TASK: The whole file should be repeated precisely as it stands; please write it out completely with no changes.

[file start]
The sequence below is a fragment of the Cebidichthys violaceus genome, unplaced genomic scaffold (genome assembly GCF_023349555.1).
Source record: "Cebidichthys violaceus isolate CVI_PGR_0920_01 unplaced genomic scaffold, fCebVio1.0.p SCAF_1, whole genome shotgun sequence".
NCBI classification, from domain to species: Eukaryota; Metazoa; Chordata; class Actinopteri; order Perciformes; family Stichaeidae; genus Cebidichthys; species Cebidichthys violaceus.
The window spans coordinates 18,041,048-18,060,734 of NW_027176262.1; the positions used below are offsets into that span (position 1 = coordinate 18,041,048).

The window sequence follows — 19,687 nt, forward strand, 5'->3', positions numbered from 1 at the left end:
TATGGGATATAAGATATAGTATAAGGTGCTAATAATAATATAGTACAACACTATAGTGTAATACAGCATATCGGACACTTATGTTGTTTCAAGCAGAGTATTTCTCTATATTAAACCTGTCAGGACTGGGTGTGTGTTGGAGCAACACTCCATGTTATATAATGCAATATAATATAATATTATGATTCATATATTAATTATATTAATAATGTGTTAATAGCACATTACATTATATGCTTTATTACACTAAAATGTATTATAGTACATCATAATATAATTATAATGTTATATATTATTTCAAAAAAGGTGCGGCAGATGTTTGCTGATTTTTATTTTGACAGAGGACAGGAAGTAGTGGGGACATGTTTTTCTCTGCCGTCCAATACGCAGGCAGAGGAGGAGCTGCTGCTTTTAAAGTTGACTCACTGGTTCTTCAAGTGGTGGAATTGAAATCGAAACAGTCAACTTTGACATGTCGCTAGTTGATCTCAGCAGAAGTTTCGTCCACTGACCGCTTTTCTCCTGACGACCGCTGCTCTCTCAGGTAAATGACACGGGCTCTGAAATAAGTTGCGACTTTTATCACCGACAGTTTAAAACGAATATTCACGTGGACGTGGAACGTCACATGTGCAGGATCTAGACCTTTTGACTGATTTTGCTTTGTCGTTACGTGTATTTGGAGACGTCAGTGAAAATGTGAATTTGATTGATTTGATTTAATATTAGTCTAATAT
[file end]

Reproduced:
The sequence below is a fragment of the Cebidichthys violaceus genome, unplaced genomic scaffold (genome assembly GCF_023349555.1).
Source record: "Cebidichthys violaceus isolate CVI_PGR_0920_01 unplaced genomic scaffold, fCebVio1.0.p SCAF_1, whole genome shotgun sequence".
NCBI classification, from domain to species: Eukaryota; Metazoa; Chordata; class Actinopteri; order Perciformes; family Stichaeidae; genus Cebidichthys; species Cebidichthys violaceus.
The window spans coordinates 18,041,048-18,060,734 of NW_027176262.1; the positions used below are offsets into that span (position 1 = coordinate 18,041,048).

The window sequence follows — 19,687 nt, forward strand, 5'->3', positions numbered from 1 at the left end:
TATGGGATATAAGATATAGTATAAGGTGCTAATAATAATATAGTACAACACTATAGTGTAATACAGCATATCGGACACTTATGTTGTTTCAAGCAGAGTATTTCTCTATATTAAACCTGTCAGGACTGGGTGTGTGTTGGAGCAACACTCCATGTTATATAATGCAATATAATATAATATTATGATTCATATATTAATTATATTAATAATGTGTTAATAGCACATTACATTATATGCTTTATTACACTAAAATGTATTATAGTACATCATAATATAATTATAATGTTATATATTATTTCAAAAAAGGTGCGGCAGATGTTTGCTGATTTTTATTTTGACAGAGGACAGGAAGTAGTGGGGACATGTTTTTCTCTGCCGTCCAATACGCAGGCAGAGGAGGAGCTGCTGCTTTTAAAGTTGACTCACTGGTTCTTCAAGTGGTGGAATTGAAATCGAAACAGTCAACTTTGACATGTCGCTAGTTGATCTCAGCAGAAGTTTCGTCCACTGACCGCTTTTCTCCTGACGACCGCTGCTCTCTCAGGTAAATGACACGGGCTCTGAAATAAGTTGCGACTTTTATCACCGACAGTTTAAAACGAATATTCACGTGGACGTGGAACGTCACATGTGCAGGATCTAGACCTTTTGACTGATTTTGCTTTGTCGTTACGTGTATTTGGAGACGTCAGTGAAAATGTGAATTTGATTGATTTGATTTAATATTAGTCTAATAT